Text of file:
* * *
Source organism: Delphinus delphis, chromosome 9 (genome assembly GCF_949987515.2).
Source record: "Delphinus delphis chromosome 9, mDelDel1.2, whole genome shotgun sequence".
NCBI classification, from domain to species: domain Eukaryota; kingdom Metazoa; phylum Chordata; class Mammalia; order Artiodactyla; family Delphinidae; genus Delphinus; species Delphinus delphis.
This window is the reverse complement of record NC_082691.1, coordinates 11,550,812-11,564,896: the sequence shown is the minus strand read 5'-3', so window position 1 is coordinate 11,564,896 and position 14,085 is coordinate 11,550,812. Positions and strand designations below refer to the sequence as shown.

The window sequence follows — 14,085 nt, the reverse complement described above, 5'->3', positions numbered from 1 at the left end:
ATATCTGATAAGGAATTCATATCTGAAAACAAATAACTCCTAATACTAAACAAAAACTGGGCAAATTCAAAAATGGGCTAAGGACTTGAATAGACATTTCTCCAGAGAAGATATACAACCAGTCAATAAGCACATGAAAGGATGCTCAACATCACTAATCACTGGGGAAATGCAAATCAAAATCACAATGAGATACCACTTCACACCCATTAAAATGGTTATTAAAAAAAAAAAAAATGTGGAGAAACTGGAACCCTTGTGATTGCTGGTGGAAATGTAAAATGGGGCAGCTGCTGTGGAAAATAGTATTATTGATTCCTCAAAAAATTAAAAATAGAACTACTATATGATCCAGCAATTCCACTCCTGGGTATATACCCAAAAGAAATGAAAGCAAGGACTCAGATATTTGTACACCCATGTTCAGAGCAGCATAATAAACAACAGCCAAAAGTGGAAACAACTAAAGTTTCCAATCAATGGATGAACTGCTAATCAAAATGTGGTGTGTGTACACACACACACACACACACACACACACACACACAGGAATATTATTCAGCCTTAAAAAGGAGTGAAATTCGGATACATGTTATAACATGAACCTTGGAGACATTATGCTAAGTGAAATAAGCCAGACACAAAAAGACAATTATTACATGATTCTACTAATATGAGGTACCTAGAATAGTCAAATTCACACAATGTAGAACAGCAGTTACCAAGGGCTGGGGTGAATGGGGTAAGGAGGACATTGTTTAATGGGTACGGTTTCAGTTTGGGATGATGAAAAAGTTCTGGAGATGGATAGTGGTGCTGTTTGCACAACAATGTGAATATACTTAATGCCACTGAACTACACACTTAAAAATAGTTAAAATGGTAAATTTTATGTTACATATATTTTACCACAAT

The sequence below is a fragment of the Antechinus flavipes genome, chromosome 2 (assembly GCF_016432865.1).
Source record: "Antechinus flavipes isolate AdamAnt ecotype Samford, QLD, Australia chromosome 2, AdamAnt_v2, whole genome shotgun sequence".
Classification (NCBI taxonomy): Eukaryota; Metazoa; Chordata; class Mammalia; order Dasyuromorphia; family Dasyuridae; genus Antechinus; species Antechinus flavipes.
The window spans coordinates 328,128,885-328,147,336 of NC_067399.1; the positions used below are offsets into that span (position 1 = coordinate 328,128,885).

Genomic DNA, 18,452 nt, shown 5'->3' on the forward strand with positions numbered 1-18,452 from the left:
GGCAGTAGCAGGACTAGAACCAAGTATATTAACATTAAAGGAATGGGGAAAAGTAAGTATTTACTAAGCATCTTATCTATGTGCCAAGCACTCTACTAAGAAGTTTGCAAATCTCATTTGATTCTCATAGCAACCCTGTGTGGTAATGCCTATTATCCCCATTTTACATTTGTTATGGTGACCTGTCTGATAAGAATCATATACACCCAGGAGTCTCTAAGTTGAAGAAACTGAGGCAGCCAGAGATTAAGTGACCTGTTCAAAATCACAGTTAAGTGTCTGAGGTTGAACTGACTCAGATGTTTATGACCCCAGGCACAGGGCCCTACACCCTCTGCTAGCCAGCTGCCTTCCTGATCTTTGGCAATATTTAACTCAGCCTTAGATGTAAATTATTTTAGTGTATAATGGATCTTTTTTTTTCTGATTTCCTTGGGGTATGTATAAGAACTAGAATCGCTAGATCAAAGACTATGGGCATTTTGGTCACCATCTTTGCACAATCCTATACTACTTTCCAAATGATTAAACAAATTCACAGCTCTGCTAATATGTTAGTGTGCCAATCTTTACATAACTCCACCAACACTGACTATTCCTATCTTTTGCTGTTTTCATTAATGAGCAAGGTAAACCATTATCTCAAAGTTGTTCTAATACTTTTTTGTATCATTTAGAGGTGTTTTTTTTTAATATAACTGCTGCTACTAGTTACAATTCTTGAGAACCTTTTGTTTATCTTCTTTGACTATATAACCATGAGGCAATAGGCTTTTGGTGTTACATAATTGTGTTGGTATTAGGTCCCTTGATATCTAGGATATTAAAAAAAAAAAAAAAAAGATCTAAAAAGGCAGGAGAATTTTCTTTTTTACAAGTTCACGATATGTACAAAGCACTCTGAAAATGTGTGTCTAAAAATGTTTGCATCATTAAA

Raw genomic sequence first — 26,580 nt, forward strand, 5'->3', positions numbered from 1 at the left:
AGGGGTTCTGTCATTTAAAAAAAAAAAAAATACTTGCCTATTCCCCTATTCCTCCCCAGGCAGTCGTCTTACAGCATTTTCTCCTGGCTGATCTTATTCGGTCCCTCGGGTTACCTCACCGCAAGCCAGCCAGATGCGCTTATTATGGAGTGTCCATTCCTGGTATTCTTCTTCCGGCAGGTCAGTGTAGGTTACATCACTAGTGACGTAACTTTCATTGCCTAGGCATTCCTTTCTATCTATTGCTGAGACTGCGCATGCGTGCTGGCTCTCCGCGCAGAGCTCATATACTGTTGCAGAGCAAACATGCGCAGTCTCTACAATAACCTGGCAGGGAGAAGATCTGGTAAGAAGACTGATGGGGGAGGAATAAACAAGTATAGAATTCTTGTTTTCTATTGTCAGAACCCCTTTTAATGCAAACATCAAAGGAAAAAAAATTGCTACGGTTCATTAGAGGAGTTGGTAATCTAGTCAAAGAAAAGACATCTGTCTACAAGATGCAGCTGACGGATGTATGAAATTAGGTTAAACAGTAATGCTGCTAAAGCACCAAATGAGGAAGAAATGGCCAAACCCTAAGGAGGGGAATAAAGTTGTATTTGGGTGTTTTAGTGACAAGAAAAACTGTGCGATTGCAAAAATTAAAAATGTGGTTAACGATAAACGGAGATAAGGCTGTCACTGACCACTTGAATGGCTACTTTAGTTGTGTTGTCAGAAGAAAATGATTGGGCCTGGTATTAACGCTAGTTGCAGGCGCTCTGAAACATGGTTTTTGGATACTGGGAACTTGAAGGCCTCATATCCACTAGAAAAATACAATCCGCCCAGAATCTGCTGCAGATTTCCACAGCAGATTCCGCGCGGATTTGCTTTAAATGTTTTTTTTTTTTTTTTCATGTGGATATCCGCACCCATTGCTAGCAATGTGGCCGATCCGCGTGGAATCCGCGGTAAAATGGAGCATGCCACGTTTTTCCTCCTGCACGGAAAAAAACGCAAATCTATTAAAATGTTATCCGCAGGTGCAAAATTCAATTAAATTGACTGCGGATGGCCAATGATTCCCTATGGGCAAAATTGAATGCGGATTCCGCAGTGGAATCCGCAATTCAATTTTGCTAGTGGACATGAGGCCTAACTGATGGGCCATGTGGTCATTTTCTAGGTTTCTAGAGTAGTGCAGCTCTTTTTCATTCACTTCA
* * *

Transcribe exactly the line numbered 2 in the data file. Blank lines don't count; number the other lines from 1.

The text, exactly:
Source record: "Delphinus delphis chromosome 9, mDelDel1.2, whole genome shotgun sequence".